Steroid hormones modulate expression of cytochrome P450 enzymes in male hamster reproductive tract and leiomyosarcomas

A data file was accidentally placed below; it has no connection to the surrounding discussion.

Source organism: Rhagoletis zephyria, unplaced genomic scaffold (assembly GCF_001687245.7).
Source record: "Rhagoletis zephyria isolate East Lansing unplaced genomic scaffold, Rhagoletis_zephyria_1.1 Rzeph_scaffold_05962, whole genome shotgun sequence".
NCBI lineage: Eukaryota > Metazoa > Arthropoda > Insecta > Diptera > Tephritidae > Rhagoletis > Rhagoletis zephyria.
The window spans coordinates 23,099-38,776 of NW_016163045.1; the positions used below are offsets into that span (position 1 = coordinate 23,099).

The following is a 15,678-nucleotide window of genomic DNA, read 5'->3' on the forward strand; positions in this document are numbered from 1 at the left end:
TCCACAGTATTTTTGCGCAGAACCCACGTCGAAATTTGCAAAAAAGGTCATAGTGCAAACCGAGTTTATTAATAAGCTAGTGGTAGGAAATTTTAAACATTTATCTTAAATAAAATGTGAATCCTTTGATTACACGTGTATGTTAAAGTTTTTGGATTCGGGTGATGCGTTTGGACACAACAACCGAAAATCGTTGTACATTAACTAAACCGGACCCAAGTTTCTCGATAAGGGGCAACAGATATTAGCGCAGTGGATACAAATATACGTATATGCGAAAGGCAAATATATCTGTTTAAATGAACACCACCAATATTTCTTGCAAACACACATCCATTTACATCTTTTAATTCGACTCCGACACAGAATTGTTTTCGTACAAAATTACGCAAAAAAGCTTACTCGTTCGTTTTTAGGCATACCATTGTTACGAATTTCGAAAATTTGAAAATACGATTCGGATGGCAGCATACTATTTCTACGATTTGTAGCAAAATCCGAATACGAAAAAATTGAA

Syrian hamsters treated with estrogen and androgen for 8 months develop leiomyosarcomas in the vas deferens. Metabolism of estrogen by cytochrome P450s (CYPs) produces catechols and reactive oxygen species, and may contribute to tumor formation. To examine this issue, male hamsters were treated with 17 β-estradiol (E2), testosterone propionate (TP) or both hormones. Reproductive tract tissues from control and treated animals were immunostained with antibodies specific for four CYP enzymes (1A1, 1A2, 1B1 and 3A1/2). Immunoreactive CYP1A1 was not found in the reproductive tract of control or treated animals. In untreated hamsters, CYP1A2 was detected only in principal cells of the caput epididymis. TP alone had no effect, but treatment with E2 induced expression of CYP1A2 in columnar epithelial cells throughout the epididymis and lining of the vas deferens. Treatment with E2 + TP blocked the induction of CYP1A2 seen in surface epithelial cells treated with E2 alone, but not the constitutive expression of this enzyme. Instead, simultaneous exposure to both hormones induced CYP1A2 in basal cells of the epididymis and vas deferens. CYP3A1/2 was not detected in the reproductive tract of control or TP-treated males, but immunostaining was induced in the inner layer of vas deferens smooth muscle by E2, and in all smooth muscle layers by dual hormone treatment. In controls, CYP1B1 was present in smooth muscle lining the epididymis and surrounding the vas deferens and dual hormone treatment increased staining intensity for CYP1B1 in these cells. Immunoreactive CYP1A2 was not detectable in leiomyosarcomas but the enzyme was present in both columnar and basal cells of the vas deferens epithelium adjacent to the tumors. In contrast, tumor cells showed heterogeneous expression of both CYP1B1 and CYP3A1/2. The relationships between hormone treatment, differential CYP expression and tumor formation strengthen our hypothesis that metabolism of estrogen is an important element in this model of hormonal carcinogenesis.

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